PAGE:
Need Help Getting Kids to Eat Vegetables? Join Terri at the Market

Getting my four-year-old Philip to eat vegetables has been a struggle for me and my wife. He would come up with all kinds of excuses for not eating his vegetables. One thing that has been helpful is Veggie Bottoms, a fun app that promotes healthy eating by turning fruits and vegetables into animated characters. I installed it on both my iPads so that I could ask Philip to play the app with me as often as possible, but it is only one app, and I need all the help that I can get.

Fortunately, now there is a storybook app with a similar goal on the App Store. Called Terri at the Market, the app focuses on changing juniors’ attitude towards vegetables through an engaging story about rescuing vegetables from their worst nightmare.

Like many kids, Terri hates eating her vegetables

Terri at the Market

Terri is a chatty four-year-old girl. She’s not a big eater, and because of this, is too skinny. The only kinds of food she enjoys are sweets: candies, chocolates, cupcakes, and ice cream sundaes.

One day, Terri’s mother decides to change her daughter’s appetite for healthy foods. She takes Terri to the Farmers Market to meet Charlie, the green grocer. Charlie starts telling Terri about how vegetables have their own names and personalities: there’s Buster Brussles Sprout, Bravo Broccoli, Carol Carrot, and Mama Spuds. Terri is also introduced to Mister Mushroom, Spinach, Sorrel, Polly Pumpkin, and the Fantastic Tumbling Peas.

Once Terri learns about these vegetables, she starts feeling more comfortable around them. When her mother asks her to go to the Farmers Market for the second time, she’s really excited. This time, she gets the Fantastic Tumbling Peas forming a pyramid by standing on top of each other.

Then, the unfortunate incident happens. When Spinach and Sorrel sneak behind the peas and surprises them, the pyramid falls and the peas get swept up and put into a plastic garbage bag by Mabel, the Farmers Market's ceasing women.

The other vegetables start worrying that the peas might be taken to the dumpster — a vegetable’s worst nightmare. A vegetable would rather be boiled, pureed, baked, or roasted than be put in a dumpster. Just then, Terri offers her help. She needs to be quick though, because a garbage truck is already approaching the dumpster. Can Terri help the Fantastic Tumbling Peas escape the dreaded dumpster? What could Terri learn from her new-found understanding of the world of vegetables?

Terri learns about various vegetables and their personalities

Parents Need to Know

Although Terri at the Market is designed for juniors ages 3-8, parents should be aware that there is quite a lot of text on each page. Fortunately, the book is well-narrated by professionals. It is also supports five languages: English, Italian, German, Spanish, and Chinese.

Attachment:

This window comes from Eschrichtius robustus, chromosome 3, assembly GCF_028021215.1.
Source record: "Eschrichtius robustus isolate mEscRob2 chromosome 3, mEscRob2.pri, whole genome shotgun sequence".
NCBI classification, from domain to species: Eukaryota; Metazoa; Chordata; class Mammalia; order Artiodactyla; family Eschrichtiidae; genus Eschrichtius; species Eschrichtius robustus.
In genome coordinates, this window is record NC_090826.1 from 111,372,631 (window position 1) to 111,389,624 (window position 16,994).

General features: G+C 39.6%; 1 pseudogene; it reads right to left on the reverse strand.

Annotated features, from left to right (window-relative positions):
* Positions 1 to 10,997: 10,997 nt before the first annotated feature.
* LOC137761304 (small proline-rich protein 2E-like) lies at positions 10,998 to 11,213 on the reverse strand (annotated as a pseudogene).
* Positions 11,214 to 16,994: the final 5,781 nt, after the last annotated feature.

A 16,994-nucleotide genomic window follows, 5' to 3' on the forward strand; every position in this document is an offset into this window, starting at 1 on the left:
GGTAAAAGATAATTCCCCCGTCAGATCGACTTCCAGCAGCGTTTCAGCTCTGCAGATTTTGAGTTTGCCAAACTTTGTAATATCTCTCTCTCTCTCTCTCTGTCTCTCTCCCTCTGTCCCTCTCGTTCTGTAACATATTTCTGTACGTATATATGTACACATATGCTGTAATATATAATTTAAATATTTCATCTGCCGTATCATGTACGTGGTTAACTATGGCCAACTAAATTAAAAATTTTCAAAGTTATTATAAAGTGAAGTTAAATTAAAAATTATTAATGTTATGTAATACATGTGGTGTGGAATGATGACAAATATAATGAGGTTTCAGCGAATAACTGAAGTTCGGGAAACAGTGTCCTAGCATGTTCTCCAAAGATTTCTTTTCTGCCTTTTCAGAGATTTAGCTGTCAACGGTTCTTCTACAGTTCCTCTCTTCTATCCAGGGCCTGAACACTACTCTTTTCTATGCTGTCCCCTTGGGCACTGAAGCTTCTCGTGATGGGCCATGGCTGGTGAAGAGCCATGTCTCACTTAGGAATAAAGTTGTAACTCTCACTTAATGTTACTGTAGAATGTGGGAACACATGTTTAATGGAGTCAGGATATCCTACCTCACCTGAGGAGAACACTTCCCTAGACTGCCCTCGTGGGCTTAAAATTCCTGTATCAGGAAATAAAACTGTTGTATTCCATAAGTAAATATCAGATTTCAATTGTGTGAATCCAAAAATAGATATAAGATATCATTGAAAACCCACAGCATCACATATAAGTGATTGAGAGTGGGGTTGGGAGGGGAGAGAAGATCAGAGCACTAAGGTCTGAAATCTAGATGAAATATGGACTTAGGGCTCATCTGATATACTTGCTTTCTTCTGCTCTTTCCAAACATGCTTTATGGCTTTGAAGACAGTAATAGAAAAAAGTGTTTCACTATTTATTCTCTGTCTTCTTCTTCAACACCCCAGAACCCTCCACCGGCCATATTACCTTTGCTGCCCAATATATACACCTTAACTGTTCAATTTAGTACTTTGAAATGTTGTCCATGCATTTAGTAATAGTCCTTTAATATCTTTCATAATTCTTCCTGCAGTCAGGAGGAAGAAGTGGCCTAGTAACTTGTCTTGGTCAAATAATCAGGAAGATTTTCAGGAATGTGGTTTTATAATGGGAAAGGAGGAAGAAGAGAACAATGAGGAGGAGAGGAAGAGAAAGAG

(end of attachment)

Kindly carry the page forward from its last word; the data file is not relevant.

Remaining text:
In addition to the storybook, Terri at the Market has four mini games that your juniors can enjoy. The first one is a color-finding game, in which you will see Terri imagining sweets in all different colors. Your juniors’ task is to tap on all the sweets that match the color of the balloon in Terri’s hand.

The two other games let your juniors play with puzzles and coloring games. The puzzle game shows three vegetable characters at a time, which you need to reconstruct. The coloring game offers six different illustrations featuring characters from the story.

The final game in this app is a weighting game. Here, juniors need to find a combination of vegetables that weight the same as the mass on the other side of the scale.

The app comes with 6 coloring pages featuring characters from the story

Things I Like

Because the text on each page is really long, the book uses italic fonts to differentiate dialogues from narratives. This makes it easier to follow the story. The app’s catchy soundtrack, animation, and interactivity also help make the reading experience a pleasant one.

To make the story relatable to juniors, the developers added a unique personality for each vegetable. For example, Mama Spuds is like every vegetable’s second mother. If anyone has a problem, they’d come to her for comfort.

Out of the four mini games, I like the coloring game the most. It features 35 color pencils, the most I’ve ever seen in an app for kids. The app uses a tap-to-fill mechanic, which is so easy, younger juniors can also use it.

A weighting game challenges kids to figure out how to balance weight on the scales


Terri at the Market is a lovely storybook that shows how a little girl can change her attitude towards vegetables after learning more about them. It features cute characters and a fantastic story. If you want to entice your juniors into liking vegetables, you should definitely give this app a try.

Terri at the Market is available for iPad
Get it on the App Store: iPad

App was provided for our honest review.